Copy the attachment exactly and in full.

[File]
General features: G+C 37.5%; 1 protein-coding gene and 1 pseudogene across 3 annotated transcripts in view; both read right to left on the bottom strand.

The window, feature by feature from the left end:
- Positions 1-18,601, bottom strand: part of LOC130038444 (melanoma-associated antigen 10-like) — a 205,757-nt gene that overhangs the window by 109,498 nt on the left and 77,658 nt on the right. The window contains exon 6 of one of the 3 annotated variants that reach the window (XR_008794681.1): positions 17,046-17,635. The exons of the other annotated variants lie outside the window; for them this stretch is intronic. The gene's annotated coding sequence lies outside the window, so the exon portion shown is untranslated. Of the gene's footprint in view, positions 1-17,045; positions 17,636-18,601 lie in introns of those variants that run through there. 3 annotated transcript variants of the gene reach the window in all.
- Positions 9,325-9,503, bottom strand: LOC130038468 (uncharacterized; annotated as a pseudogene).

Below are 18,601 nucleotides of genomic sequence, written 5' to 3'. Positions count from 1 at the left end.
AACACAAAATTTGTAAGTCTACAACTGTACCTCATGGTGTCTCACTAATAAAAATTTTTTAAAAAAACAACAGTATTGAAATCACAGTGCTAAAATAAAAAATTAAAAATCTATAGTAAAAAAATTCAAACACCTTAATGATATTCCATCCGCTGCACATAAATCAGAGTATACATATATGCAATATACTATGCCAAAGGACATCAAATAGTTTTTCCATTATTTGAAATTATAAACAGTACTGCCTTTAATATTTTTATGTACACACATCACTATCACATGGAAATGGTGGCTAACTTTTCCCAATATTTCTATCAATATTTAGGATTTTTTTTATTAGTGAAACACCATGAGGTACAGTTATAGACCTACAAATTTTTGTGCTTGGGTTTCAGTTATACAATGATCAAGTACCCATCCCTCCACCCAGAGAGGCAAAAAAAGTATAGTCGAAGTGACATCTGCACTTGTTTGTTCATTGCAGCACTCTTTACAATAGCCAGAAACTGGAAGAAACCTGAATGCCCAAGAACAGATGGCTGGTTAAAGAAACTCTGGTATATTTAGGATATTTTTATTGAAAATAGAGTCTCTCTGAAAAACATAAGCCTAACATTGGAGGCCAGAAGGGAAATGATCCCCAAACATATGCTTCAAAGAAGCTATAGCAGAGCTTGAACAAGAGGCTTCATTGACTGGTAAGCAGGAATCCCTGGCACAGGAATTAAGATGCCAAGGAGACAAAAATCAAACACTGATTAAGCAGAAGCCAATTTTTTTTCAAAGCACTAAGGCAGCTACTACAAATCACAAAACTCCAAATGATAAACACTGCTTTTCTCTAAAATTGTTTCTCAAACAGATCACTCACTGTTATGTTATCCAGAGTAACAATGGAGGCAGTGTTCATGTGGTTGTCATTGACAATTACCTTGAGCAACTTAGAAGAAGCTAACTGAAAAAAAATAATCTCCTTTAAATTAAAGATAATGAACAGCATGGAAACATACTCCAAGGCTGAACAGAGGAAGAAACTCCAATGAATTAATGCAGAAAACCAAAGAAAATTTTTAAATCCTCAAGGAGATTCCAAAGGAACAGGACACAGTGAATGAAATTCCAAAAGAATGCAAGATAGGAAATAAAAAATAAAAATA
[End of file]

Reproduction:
General features: G+C 37.5%; 1 protein-coding gene and 1 pseudogene across 3 annotated transcripts in view; both read right to left on the bottom strand.

The window, feature by feature from the left end:
- Positions 1-18,601, bottom strand: part of LOC130038444 (melanoma-associated antigen 10-like) — a 205,757-nt gene that overhangs the window by 109,498 nt on the left and 77,658 nt on the right. The window contains exon 6 of one of the 3 annotated variants that reach the window (XR_008794681.1): positions 17,046-17,635. The exons of the other annotated variants lie outside the window; for them this stretch is intronic. The gene's annotated coding sequence lies outside the window, so the exon portion shown is untranslated. Of the gene's footprint in view, positions 1-17,045; positions 17,636-18,601 lie in introns of those variants that run through there. 3 annotated transcript variants of the gene reach the window in all.
- Positions 9,325-9,503, bottom strand: LOC130038468 (uncharacterized; annotated as a pseudogene).

Below are 18,601 nucleotides of genomic sequence, written 5' to 3'. Positions count from 1 at the left end.
AACACAAAATTTGTAAGTCTACAACTGTACCTCATGGTGTCTCACTAATAAAAATTTTTTAAAAAAACAACAGTATTGAAATCACAGTGCTAAAATAAAAAATTAAAAATCTATAGTAAAAAAATTCAAACACCTTAATGATATTCCATCCGCTGCACATAAATCAGAGTATACATATATGCAATATACTATGCCAAAGGACATCAAATAGTTTTTCCATTATTTGAAATTATAAACAGTACTGCCTTTAATATTTTTATGTACACACATCACTATCACATGGAAATGGTGGCTAACTTTTCCCAATATTTCTATCAATATTTAGGATTTTTTTTATTAGTGAAACACCATGAGGTACAGTTATAGACCTACAAATTTTTGTGCTTGGGTTTCAGTTATACAATGATCAAGTACCCATCCCTCCACCCAGAGAGGCAAAAAAAGTATAGTCGAAGTGACATCTGCACTTGTTTGTTCATTGCAGCACTCTTTACAATAGCCAGAAACTGGAAGAAACCTGAATGCCCAAGAACAGATGGCTGGTTAAAGAAACTCTGGTATATTTAGGATATTTTTATTGAAAATAGAGTCTCTCTGAAAAACATAAGCCTAACATTGGAGGCCAGAAGGGAAATGATCCCCAAACATATGCTTCAAAGAAGCTATAGCAGAGCTTGAACAAGAGGCTTCATTGACTGGTAAGCAGGAATCCCTGGCACAGGAATTAAGATGCCAAGGAGACAAAAATCAAACACTGATTAAGCAGAAGCCAATTTTTTTTCAAAGCACTAAGGCAGCTACTACAAATCACAAAACTCCAAATGATAAACACTGCTTTTCTCTAAAATTGTTTCTCAAACAGATCACTCACTGTTATGTTATCCAGAGTAACAATGGAGGCAGTGTTCATGTGGTTGTCATTGACAATTACCTTGAGCAACTTAGAAGAAGCTAACTGAAAAAAAATAATCTCCTTTAAATTAAAGATAATGAACAGCATGGAAACATACTCCAAGGCTGAACAGAGGAAGAAACTCCAATGAATTAATGCAGAAAACCAAAGAAAATTTTTAAATCCTCAAGGAGATTCCAAAGGAACAGGACACAGTGAATGAAATTCCAAAAGAATGCAAGATAGGAAATAAAAAATAAAAATA